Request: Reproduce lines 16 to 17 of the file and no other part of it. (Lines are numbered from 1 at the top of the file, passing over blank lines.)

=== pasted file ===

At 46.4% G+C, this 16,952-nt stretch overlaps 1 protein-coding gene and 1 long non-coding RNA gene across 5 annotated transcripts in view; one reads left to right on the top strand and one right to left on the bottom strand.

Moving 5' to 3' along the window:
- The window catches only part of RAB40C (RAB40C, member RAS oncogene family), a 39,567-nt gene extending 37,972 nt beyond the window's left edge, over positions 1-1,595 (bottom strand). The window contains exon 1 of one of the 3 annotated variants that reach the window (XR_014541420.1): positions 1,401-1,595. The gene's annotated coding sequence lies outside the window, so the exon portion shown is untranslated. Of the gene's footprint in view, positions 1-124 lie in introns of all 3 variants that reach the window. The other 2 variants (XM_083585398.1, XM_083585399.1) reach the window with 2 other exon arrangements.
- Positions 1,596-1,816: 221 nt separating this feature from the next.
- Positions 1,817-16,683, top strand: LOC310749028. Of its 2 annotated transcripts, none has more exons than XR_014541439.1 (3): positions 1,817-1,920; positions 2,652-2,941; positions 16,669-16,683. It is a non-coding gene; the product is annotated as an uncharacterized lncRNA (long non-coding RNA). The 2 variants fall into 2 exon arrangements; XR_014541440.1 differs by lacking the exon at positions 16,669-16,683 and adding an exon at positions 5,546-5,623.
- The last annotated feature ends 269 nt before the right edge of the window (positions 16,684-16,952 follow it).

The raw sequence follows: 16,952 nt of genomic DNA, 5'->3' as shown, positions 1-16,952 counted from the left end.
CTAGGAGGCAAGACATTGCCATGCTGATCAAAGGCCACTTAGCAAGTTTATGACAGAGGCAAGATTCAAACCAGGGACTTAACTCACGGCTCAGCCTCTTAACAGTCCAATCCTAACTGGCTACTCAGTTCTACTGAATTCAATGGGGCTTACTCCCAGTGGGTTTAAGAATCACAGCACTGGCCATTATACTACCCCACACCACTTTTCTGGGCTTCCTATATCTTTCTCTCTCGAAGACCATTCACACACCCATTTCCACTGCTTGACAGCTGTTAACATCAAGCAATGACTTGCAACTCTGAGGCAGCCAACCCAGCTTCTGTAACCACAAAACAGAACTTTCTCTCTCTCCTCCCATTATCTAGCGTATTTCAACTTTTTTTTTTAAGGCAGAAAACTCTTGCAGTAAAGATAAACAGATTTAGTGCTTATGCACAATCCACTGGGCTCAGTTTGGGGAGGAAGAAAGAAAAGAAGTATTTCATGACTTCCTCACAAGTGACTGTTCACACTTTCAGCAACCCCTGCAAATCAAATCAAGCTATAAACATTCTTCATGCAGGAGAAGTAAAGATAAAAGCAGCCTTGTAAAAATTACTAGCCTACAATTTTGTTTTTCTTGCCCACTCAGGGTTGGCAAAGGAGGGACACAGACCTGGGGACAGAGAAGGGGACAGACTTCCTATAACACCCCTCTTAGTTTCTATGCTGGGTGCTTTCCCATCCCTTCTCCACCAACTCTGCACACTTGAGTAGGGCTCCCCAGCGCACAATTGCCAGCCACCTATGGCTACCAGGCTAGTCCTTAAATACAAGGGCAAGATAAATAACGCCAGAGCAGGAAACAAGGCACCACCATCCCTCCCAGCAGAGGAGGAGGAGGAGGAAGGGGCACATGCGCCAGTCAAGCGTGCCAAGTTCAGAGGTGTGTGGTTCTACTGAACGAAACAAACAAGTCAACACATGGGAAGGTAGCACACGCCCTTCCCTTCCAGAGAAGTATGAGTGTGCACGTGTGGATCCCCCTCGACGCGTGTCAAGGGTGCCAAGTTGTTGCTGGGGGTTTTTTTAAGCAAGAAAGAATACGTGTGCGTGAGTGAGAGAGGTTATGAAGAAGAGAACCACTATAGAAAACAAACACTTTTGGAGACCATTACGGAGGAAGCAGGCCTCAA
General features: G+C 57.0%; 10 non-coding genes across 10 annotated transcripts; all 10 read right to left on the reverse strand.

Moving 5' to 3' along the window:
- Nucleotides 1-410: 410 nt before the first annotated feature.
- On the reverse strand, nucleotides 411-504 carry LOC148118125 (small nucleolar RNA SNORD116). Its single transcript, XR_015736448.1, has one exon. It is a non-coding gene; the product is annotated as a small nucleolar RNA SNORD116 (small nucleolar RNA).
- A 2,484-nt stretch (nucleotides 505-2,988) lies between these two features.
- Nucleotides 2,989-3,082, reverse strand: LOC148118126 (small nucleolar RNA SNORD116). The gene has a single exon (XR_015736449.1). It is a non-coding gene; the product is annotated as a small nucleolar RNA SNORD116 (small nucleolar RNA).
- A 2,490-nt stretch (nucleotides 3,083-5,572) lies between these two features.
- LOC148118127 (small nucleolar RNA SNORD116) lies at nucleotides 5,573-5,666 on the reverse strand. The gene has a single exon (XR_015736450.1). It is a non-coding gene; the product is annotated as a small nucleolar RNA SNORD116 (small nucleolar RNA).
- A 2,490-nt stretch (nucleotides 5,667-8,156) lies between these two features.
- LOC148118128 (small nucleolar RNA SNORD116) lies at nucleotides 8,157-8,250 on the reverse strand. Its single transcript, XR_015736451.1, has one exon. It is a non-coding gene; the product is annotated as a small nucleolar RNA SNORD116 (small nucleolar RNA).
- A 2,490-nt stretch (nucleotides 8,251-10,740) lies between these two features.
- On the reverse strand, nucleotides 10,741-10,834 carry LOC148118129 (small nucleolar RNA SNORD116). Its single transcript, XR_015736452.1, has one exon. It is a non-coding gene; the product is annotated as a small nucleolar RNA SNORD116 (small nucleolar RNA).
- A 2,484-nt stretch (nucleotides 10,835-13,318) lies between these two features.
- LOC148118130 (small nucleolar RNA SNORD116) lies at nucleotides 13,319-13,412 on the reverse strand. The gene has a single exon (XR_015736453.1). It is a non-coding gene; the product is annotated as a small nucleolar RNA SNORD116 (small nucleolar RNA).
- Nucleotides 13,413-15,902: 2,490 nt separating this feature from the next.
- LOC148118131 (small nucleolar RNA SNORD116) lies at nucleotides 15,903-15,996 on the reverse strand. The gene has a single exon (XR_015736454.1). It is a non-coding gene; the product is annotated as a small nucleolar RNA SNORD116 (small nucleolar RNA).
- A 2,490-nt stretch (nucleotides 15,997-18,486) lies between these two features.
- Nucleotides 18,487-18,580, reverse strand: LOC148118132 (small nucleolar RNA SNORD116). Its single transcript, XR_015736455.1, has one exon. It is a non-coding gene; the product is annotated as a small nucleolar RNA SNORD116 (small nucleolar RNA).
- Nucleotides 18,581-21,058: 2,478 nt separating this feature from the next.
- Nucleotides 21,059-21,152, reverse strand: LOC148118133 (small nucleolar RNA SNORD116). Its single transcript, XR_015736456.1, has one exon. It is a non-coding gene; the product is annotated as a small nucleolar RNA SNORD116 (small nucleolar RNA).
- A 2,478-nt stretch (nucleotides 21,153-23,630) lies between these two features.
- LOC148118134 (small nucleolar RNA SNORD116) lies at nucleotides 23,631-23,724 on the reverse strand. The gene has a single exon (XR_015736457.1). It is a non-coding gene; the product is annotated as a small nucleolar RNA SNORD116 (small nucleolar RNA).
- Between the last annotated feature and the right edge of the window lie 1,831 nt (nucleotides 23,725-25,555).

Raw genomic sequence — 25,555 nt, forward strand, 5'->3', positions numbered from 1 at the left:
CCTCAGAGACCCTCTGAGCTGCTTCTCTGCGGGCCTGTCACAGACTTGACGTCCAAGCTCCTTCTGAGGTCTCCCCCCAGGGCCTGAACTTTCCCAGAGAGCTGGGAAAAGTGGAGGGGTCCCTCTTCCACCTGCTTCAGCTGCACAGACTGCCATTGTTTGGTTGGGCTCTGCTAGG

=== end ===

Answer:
- LOC148118127 (small nucleolar RNA SNORD116) lies at nucleotides 5,573-5,666 on the reverse strand. The gene has a single exon (XR_015736450.1). It is a non-coding gene; the product is annotated as a small nucleolar RNA SNORD116 (small nucleolar RNA).
- A 2,490-nt stretch (nucleotides 5,667-8,156) lies between these two features.